For many small businesses and organizations, offering traditional group health insurance is a challenge. In fact, research from Harvard Business School found that only about 60% of small businesses offered health insurance in 2020, and nearly one-third of small employers weren’t sure they could afford to continue paying group health insurance premiums.
The good news is, traditional group health insurance isn’t the only option for small employers looking to offer health benefits. Many small employers are looking to health reimbursement plans, including health reimbursement arrangements (HRAs) to help their employees with their healthcare needs.
Through a reimbursement model, employers reimburse their employees for their individual health insurance and qualifying medical expenses, empowering them to choose a plan that fits their unique medical needs.
If you’re considering a health reimbursement plan, you’ll need to make sure your plan is in compliance with the Affordable Care Act’s regulations. We’ll go through the essential questions you’ll need to ask yourself to decide if you’re reimbursing your employees correctly.
Do I have a formal reimbursement plan in place?
The first question to consider is, “Do you have a formal reimbursement plan in place?” A formal reimbursement plan is a type of group health plan. When you have a formal reimbursement plan, your organization has official plan documents outlining how the reimbursement plan works.
In many cases, reimbursements are tax-deductible to the organization and received tax-free by employees.
Common types of formal reimbursement plans include:
- Health reimbursement arrangements (HRAs)
- Employer payment plans (EPPs)
Does my plan comply with regulations?
Next, you’ll need to figure out if your plan complies with all the necessary regulations. As of January 1, 2014, the Affordable Care Act created rules that impact all group health plans, including reimbursement plans.
To comply with the market reforms (PHS Act 2711 and PHS Act 2713), reimbursement plans must:
- Not place an annual or lifetime limit on essential health benefits
- Fully cover basic preventive care
- Follow applicable federal health plan rules in ERISA, HIPAA, and COBRA
Types of reimbursement plans that generally comply include:
- Qualified small employer HRAs (QSEHRAs)
- Individual coverage HRAs (ICHRAs)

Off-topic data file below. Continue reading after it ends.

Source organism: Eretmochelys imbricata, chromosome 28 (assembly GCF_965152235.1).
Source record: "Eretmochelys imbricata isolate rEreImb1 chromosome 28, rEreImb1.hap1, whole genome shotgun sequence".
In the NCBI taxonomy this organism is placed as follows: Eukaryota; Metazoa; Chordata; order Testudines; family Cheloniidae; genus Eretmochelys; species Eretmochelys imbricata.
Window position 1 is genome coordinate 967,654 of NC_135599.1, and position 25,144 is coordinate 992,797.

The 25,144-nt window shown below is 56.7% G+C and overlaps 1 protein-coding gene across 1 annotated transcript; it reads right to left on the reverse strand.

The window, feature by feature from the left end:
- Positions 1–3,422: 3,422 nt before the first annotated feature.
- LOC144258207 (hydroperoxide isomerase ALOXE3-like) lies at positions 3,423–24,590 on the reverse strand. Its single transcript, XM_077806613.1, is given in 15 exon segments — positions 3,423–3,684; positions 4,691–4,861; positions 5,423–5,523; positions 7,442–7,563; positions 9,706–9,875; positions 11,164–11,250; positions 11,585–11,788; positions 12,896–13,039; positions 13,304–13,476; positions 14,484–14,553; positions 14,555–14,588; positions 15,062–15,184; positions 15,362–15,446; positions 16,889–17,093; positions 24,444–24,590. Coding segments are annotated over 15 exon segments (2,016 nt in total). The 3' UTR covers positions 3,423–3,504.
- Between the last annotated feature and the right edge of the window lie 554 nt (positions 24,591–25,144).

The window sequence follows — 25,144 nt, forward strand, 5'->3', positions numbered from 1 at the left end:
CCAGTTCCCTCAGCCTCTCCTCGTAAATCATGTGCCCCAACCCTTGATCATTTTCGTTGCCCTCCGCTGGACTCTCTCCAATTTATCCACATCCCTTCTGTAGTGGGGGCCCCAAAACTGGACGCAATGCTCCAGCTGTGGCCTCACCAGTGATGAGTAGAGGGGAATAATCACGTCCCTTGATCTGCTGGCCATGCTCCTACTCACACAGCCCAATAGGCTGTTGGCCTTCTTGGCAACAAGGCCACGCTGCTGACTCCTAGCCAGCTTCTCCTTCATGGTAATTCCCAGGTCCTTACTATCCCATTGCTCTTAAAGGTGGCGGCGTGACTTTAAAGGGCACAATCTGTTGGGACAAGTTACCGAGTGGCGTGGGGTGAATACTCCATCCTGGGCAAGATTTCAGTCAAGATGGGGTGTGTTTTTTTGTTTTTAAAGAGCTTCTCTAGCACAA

- Group coverage HRAs (GCHRAs)
Types of reimbursement plans that generally do not comply include:
- Employer payment plans (EPPs)
- Christian healthcare sharing ministries
Am I reimbursing employees directly or paying for their premiums directly?
If you don’t have a formal reimbursement plan in place, then you’ll next need to consider if you’re reimbursing employees directly and/or paying for their premiums directly.
While formal reimbursement plans allow you to compliantly reimburse your employees, they’re not the only option. For example, you can choose to offer a taxable bonus or stipend for your employees to spend on their healthcare purchases.
However, if you’re reimbursing employees directly, or if you’re paying for employees’ premiums directly to the insurance company, this is considered a type of employer payment plan, which is out of compliance under the guidelines set by the Affordable Care Act.
How do I transition to a compliant arrangement?
Finally, if you don’t have any of the compliant plans discussed above, you’ll need to transition to a compliant arrangement. This is easier than you think, especially if you utilize PeopleKeep’s benefits automation software and award-winning customer support team to walk you through the whole process, start to finish.
We handle all of the most time-consuming tasks, like preparing and updating legal documents, reviewing reimbursements, and even sending you a weekly email report with any reimbursements you need to approve. That way you stay in complete control without having to worry about the fine print.
Whether you’re a small business owner looking to offer health benefits on a budget or a large employer ready to empower your employees to make their own healthcare decisions, health reimbursement plans make covering your employees’ individual health insurance possible. By following the guidelines in this article, you’ll be ready to compliantly reimburse your employees while offering a unique health benefit that sets you apart from the competition.
This article was originally published on July 5, 2010. It was last updated October 18, 2021.